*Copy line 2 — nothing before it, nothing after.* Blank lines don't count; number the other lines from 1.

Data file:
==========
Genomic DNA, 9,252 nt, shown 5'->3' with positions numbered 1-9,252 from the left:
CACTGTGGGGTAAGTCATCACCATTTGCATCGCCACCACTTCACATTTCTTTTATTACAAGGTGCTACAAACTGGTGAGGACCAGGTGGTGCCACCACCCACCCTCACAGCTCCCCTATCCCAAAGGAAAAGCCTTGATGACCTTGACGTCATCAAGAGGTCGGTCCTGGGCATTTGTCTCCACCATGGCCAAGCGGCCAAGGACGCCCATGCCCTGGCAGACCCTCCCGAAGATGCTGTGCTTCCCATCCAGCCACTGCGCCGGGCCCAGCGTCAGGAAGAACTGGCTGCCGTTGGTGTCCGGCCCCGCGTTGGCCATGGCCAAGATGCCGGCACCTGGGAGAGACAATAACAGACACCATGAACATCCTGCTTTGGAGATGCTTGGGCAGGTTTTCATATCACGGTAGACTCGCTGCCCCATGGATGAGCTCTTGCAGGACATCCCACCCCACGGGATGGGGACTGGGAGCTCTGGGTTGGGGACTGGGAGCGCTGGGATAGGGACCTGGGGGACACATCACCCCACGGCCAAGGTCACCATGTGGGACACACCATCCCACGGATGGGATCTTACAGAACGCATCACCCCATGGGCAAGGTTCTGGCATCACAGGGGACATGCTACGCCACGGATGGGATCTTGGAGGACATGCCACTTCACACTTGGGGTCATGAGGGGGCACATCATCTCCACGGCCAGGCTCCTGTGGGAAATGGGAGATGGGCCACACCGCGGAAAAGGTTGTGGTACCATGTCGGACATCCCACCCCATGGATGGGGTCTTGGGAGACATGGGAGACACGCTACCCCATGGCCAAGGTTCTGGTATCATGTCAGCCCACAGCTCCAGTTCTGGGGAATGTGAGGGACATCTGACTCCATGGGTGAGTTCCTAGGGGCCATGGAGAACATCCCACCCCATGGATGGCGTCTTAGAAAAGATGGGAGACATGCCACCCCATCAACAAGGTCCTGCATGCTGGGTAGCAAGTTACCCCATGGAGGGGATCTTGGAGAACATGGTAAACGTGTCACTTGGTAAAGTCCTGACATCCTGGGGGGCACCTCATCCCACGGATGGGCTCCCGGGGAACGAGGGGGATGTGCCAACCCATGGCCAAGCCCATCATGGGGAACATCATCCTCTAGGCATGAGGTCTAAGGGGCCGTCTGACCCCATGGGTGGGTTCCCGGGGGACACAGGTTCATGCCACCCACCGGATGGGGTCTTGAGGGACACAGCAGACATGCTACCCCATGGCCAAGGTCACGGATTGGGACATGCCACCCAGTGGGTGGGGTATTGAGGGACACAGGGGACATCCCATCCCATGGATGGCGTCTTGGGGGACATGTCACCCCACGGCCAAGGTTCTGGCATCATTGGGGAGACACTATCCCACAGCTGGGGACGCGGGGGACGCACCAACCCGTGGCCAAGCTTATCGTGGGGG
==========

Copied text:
CACTGTGGGGTAAGTCATCACCATTTGCATCGCCACCACTTCACATTTCTTTTATTACAAGGTGCTACAAACTGGTGAGGACCAGGTGGTGCCACCACCCACCCTCACAGCTCCCCTATCCCAAAGGAAAAGCCTTGATGACCTTGACGTCATCAAGAGGTCGGTCCTGGGCATTTGTCTCCACCATGGCCAAGCGGCCAAGGACGCCCATGCCCTGGCAGACCCTCCCGAAGATGCTGTGCTTCCCATCCAGCCACTGCGCCGGGCCCAGCGTCAGGAAGAACTGGCTGCCGTTGGTGTCCGGCCCCGCGTTGGCCATGGCCAAGATGCCGGCACCTGGGAGAGACAATAACAGACACCATGAACATCCTGCTTTGGAGATGCTTGGGCAGGTTTTCATATCACGGTAGACTCGCTGCCCCATGGATGAGCTCTTGCAGGACATCCCACCCCACGGGATGGGGACTGGGAGCTCTGGGTTGGGGACTGGGAGCGCTGGGATAGGGACCTGGGGGACACATCACCCCACGGCCAAGGTCACCATGTGGGACACACCATCCCACGGATGGGATCTTACAGAACGCATCACCCCATGGGCAAGGTTCTGGCATCACAGGGGACATGCTACGCCACGGATGGGATCTTGGAGGACATGCCACTTCACACTTGGGGTCATGAGGGGGCACATCATCTCCACGGCCAGGCTCCTGTGGGAAATGGGAGATGGGCCACACCGCGGAAAAGGTTGTGGTACCATGTCGGACATCCCACCCCATGGATGGGGTCTTGGGAGACATGGGAGACACGCTACCCCATGGCCAAGGTTCTGGTATCATGTCAGCCCACAGCTCCAGTTCTGGGGAATGTGAGGGACATCTGACTCCATGGGTGAGTTCCTAGGGGCCATGGAGAACATCCCACCCCATGGATGGCGTCTTAGAAAAGATGGGAGACATGCCACCCCATCAACAAGGTCCTGCATGCTGGGTAGCAAGTTACCCCATGGAGGGGATCTTGGAGAACATGGTAAACGTGTCACTTGGTAAAGTCCTGACATCCTGGGGGGCACCTCATCCCACGGATGGGCTCCCGGGGAACGAGGGGGATGTGCCAACCCATGGCCAAGCCCATCATGGGGAACATCATCCTCTAGGCATGAGGTCTAAGGGGCCGTCTGACCCCATGGGTGGGTTCCCGGGGGACACAGGTTCATGCCACCCACCGGATGGGGTCTTGAGGGACACAGCAGACATGCTACCCCATGGCCAAGGTCACGGATTGGGACATGCCACCCAGTGGGTGGGGTATTGAGGGACACAGGGGACATCCCATCCCATGGATGGCGTCTTGGGGGACATGTCACCCCACGGCCAAGGTTCTGGCATCATTGGGGAGACACTATCCCACAGCTGGGGACGCGGGGGACGCACCAACCCGTGGCCAAGCTTATCGTGGGGG